If you've ever tried a new gym routine, you know that the process breaks down into three parts: a focused start, rapid improvement ,and a grueling plateau.

Those first few pounds just fall right off, but the wall separating you and each pound thereafter becomes more challenging to scale by the day. It's not that you don't know how to workout or eat properly, it's that making marked progress beyond a certain stage often requires a change in the routine.

Entrepreneurs experience a similarly enlightening process when transitioning their companies into the growth stage.

First, there was the delirious mad dash to discover the minimum viable product, complete with research and round after round of prototyping. That's followed (hopefully) by a steady increase in sales and adoption as the product starts hitting the marketplace.

And then...well that's where things get tricky. In order to prepare for growth, there are some things to keep in mind for the journey.

Can  you survive the trek?

Talking about hyper growth is all the rage. Who wouldn't want to see aggressive year-over-year growth for their business?

If you research those who have experienced rapid growth, you'll find inspiring tales of revenue and market domination. However, what you don't always hear about is how painful growth can be.

Sure, you've set goals and you have great ideas for a great new business. But what happens when you have to hire and find the current talent pool is not quite as advanced as you had hoped?  Suddenly you're forced  adjust your onboarding practices and dedicate more time to training and oversight.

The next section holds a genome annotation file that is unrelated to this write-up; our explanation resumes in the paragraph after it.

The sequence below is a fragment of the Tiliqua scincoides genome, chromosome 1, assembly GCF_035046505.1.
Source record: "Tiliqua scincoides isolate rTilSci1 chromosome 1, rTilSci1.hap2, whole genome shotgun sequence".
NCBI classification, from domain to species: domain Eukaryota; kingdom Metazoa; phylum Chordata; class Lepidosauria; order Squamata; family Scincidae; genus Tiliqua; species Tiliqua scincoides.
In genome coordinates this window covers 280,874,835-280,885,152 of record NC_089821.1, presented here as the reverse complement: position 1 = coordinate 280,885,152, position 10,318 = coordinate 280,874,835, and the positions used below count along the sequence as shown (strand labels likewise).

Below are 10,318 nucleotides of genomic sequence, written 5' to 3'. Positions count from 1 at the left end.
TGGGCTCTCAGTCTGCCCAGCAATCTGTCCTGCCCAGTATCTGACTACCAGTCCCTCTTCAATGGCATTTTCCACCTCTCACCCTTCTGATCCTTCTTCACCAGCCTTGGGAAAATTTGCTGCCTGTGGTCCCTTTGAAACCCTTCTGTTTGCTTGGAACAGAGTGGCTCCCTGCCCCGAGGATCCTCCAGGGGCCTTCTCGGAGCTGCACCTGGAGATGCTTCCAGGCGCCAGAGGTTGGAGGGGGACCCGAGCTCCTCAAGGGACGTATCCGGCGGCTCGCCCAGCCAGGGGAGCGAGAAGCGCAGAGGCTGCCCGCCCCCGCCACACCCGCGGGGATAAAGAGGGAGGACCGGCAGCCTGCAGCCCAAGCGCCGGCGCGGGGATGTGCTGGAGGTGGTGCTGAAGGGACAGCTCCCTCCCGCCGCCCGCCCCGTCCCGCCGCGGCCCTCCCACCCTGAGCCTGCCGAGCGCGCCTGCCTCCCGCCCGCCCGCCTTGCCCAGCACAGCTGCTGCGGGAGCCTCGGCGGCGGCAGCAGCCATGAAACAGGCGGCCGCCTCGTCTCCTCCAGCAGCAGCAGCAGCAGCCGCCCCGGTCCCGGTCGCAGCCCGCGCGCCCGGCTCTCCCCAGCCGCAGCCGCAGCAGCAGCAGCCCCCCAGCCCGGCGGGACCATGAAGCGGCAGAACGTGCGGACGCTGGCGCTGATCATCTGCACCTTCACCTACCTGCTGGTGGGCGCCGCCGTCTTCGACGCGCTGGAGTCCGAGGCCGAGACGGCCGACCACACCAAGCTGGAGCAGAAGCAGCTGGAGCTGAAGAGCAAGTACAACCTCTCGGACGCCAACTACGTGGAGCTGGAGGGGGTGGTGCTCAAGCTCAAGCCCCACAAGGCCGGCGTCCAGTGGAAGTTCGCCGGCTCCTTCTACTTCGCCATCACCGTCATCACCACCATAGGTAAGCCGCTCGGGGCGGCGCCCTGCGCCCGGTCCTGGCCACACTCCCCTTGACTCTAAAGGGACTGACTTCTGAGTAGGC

Simultaneously you might find you didn't have the right processes and procedures in place for this crop of new hires to follow, or that the old way of doing things (in pretty much every department) is causing more problems than solutions?

Be sure to have a plan for hiring, training and execution to stay structured and on track.

Don't leave your customers behind

You've got their attention, you've created a solution with their needs in mind, and if you're lucky, they like your product. But what are your plans to mature the relationship?

Beware of the curse of spreading too thin or changing your product in an effort to grow. Instead, continue to rely on customer feedback to continue to deliver value.

Like you, customers mature and grow and it's important that they stay with you throughout the journey. Regular message testing, product feedback interviews and analysis of your audience as their pain points evolve will continue to be a vital part of your operation.

Remember: your customers chose you for a reason. Diverting from where you started too rapidly can scare customers away.

Put the right driver behind the wheel

Companies are built on the sweat and tears of their founders. And even though they dream of the day they won't have to wear 1,000 different hats, giving up control usually comes with a bit of trepidation. A good driver is one that is not distracted by multiple, unnecessary diversions and know how to properly hire and delegate accordingly.

Research has shown that only a small percentage of founders have the necessary skills needed to ensure company growth and shareholder value beyond a startup's early stage. With that in mind, every successful young company should have a proper, realistic plan in place when rubber hits the road.

Growth is exciting and setting big goals should be in every founder's business plan. However, all the best goals and ideas in the world can't take the place of proper planning.

Knowing how to properly staff for growth, ensuring your customers' needs are met over the long haul, and defining who will be in charge should all be thoroughly planned out. Once your plan is in place, buckle up and enjoy the ride.